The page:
Final rallies before Venezuela vote
Red-shirted backers of Hugo Chavez's chosen heir have transformed downtown Caracas into a raucous festival on the final day of campaigning for the weekend presidential election, flooding the streets in the hundreds of thousands to dance, drink beer and set off ear-splitting fireworks.
Interim president Nicolas Maduro, a burly former bus driver who served as Mr Chavez's foreign minister and vice president, is favoured to win Sunday's vote. But a poll said his advantage had narrowed as challenger Henrique Capriles hammered away at government deficiencies in fighting crime, chronic food shortages, double-digit inflation and worsening power outages. Mr Capriles held his own huge rallies in the western states of Apure and Lara.
The crowds at Mr Maduro's rallies overflowed into surrounding streets and turned the area into a party. One group played drums as women dressed as donkeys performed a traditional Venezuelan dance known as the "buriquita". Couples danced to romantic salsa music blaring from a truck at one street corner while blocks away screaming teenagers cheered a hip-hop group singing Chavista songs from a stage.
When Mr Maduro finally reached the stage after a truck inched him through the sea of people, he was joined by Argentina football star Diego Maradona, who signed footballs and kicked them into the screaming crowd. Mr Maduro had two live parakeets perched on his shoulders - chirping birds have become a symbol of his campaign ever since he claimed that Mr Chavez appeared to him as a bird that flew around his head.
Mr Chavez chose Mr Maduro as his political successor in a December television address shortly before leaving for Cuba for cancer surgery. He was never seen in public again and died on March 5, five months after winning a new six-year term by a wide margin against Mr Capriles. Mr Maduro has capitalised on the outpouring of grief for the former president, who galvanised poor Venezuelans with generous social programmes to provide housing, cheap food, medical care and other services.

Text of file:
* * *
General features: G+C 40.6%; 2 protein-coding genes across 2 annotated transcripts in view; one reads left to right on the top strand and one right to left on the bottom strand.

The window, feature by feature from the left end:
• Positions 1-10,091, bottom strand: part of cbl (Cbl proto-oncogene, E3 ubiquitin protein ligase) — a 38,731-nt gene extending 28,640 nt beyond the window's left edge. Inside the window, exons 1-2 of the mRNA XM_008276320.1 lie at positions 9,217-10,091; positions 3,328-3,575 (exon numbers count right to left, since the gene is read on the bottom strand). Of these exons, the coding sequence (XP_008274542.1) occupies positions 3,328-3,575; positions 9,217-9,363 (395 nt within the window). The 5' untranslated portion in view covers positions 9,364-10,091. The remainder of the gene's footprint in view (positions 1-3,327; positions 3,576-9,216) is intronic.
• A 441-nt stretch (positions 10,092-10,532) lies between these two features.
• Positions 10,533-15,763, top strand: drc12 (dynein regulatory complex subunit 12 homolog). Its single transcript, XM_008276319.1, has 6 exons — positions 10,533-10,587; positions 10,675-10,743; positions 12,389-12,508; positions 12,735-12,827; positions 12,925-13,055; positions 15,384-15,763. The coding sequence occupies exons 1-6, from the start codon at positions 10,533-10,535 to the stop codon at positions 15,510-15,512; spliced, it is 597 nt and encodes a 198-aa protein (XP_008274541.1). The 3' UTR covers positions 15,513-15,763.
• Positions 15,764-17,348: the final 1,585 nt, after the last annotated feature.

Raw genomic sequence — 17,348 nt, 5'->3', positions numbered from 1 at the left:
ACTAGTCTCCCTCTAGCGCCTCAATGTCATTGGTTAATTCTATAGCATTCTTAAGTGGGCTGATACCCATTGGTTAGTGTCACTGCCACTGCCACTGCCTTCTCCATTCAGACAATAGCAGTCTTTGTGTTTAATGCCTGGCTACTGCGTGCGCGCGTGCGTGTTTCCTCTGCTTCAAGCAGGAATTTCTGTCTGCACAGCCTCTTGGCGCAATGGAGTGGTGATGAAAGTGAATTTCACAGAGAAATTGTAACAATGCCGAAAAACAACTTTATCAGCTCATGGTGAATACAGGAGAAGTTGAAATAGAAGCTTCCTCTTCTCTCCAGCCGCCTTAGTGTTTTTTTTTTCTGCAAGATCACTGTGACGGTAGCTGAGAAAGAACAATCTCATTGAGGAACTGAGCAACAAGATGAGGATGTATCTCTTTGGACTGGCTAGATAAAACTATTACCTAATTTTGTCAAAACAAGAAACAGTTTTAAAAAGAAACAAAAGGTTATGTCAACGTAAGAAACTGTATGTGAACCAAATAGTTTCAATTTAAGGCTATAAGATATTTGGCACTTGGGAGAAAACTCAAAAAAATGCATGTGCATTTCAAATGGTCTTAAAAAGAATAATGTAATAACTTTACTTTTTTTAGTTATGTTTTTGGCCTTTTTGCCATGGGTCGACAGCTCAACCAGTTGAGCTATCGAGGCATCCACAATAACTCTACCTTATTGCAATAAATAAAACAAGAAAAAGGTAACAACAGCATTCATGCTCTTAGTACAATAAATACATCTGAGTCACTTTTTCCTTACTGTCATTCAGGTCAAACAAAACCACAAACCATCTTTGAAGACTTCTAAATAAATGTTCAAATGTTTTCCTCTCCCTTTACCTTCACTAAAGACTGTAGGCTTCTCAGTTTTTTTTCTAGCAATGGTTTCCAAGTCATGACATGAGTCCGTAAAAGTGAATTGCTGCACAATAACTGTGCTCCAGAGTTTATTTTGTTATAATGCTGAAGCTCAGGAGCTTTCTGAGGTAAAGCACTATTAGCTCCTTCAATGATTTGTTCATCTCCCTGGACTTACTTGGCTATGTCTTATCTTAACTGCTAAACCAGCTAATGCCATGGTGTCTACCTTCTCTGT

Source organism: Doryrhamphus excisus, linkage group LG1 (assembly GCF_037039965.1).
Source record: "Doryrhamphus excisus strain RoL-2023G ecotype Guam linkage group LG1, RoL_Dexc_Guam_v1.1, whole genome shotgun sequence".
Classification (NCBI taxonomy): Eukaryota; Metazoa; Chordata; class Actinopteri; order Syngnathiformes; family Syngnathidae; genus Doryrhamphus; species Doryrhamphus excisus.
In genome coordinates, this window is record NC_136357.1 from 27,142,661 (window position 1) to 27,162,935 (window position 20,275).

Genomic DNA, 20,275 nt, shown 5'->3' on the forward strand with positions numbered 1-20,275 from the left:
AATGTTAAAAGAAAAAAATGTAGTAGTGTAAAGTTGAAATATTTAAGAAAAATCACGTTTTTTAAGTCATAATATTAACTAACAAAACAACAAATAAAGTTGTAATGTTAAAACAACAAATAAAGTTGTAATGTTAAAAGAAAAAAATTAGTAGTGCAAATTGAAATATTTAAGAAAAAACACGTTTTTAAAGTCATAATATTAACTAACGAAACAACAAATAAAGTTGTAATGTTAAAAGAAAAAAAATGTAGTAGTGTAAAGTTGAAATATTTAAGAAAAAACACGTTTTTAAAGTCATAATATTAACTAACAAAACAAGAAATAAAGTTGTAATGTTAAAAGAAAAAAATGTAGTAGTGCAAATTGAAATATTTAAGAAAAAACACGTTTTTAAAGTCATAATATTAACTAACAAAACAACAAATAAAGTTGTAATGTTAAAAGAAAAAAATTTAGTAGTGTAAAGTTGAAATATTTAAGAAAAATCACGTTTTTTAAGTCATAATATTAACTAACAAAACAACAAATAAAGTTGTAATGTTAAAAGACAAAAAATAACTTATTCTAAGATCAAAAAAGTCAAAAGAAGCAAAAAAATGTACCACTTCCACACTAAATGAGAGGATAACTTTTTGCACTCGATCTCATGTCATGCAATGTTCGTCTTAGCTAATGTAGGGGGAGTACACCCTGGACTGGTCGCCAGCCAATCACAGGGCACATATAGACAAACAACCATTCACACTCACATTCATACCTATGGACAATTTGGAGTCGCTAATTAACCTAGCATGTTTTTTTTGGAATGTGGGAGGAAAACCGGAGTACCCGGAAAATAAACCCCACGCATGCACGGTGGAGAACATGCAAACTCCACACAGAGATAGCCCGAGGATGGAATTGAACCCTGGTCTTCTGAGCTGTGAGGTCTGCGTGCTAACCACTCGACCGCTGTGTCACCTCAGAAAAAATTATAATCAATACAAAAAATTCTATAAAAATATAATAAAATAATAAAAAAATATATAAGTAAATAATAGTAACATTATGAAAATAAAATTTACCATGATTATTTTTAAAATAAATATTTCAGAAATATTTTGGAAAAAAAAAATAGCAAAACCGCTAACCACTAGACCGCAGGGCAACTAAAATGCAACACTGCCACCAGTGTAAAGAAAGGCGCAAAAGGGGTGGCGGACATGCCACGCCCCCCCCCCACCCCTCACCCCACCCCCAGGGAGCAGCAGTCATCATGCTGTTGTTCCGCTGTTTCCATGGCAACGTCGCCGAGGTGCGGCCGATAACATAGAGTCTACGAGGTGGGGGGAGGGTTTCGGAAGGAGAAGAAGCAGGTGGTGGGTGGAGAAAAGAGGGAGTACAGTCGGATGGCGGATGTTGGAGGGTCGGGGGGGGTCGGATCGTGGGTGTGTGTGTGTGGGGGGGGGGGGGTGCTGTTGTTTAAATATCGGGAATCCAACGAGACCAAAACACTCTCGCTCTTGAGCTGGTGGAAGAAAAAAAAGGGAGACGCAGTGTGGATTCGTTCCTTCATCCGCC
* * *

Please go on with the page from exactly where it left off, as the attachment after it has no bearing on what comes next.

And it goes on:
At the rally on Thursday, he pulled out a copy of Mr Chavez's plan for his unfinished six-year term and said those were his goals. "I'm not standing here because I'm ambitious," Mr Maduro said. "I've never aspired to anything. My only aspiration has been to see my country stand on its feet. I can't remember a day in my life when I didn't work for Chavez."
For many Chavez supporters, it's enough that their late leader told them to vote for Mr Maduro. "It's an order given to us for a man who honoured the poor, who gave this life," Efren Perez, an inspector with the state-run electrical company, said as he watched the buriquita dancers. "Why are we voting for Maduro? Because it's a legacy, it's a mission, it's an order."
Venezuela has one of the world's highest homicide rates and strict currency controls have strangled production and brought chronic food shortages. Lack of investment and inefficient management has hurt the electrical grid, causing power outages that last hours.
A poll by local firm Datanalisis said nearly 55% of respondents favoured Mr Maduro's candidacy, compared to 45% who said they would vote for Mr Capriles. It is a comfortable lead but smaller than the 14-point advantage that Mr Maduro held in a Datanalisis poll just after the Mr Chavez's death.
Mr Capriles told supporters at a rally that he was the best choice for reactivating the economy. If you want a future we have to change the government, give yourself the opportunity of a different project," he said.